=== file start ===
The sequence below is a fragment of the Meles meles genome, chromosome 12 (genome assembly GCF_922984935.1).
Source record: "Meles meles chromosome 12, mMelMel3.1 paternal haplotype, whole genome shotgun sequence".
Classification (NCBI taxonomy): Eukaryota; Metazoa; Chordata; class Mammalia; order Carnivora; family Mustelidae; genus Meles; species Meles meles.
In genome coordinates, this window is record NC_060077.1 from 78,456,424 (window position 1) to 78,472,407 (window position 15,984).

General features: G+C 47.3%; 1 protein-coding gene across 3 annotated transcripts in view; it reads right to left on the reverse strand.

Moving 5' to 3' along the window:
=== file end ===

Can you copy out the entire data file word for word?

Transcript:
The sequence below is a fragment of the Meles meles genome, chromosome 12 (genome assembly GCF_922984935.1).
Source record: "Meles meles chromosome 12, mMelMel3.1 paternal haplotype, whole genome shotgun sequence".
Classification (NCBI taxonomy): Eukaryota; Metazoa; Chordata; class Mammalia; order Carnivora; family Mustelidae; genus Meles; species Meles meles.
In genome coordinates, this window is record NC_060077.1 from 78,456,424 (window position 1) to 78,472,407 (window position 15,984).

General features: G+C 47.3%; 1 protein-coding gene across 3 annotated transcripts in view; it reads right to left on the reverse strand.

Moving 5' to 3' along the window: